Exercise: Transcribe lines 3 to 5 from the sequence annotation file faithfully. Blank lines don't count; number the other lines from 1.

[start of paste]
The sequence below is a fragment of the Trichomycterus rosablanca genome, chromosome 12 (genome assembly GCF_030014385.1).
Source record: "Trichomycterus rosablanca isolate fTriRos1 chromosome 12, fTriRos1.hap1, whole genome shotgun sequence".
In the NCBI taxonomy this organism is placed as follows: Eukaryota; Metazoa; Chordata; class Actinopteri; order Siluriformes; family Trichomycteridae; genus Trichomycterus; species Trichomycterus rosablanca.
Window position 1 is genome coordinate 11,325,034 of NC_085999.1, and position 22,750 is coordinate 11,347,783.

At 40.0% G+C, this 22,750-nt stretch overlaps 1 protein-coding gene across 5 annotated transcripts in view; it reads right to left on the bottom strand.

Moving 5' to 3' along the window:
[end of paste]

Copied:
In the NCBI taxonomy this organism is placed as follows: Eukaryota; Metazoa; Chordata; class Actinopteri; order Siluriformes; family Trichomycteridae; genus Trichomycterus; species Trichomycterus rosablanca.
Window position 1 is genome coordinate 11,325,034 of NC_085999.1, and position 22,750 is coordinate 11,347,783.

At 40.0% G+C, this 22,750-nt stretch overlaps 1 protein-coding gene across 5 annotated transcripts in view; it reads right to left on the bottom strand.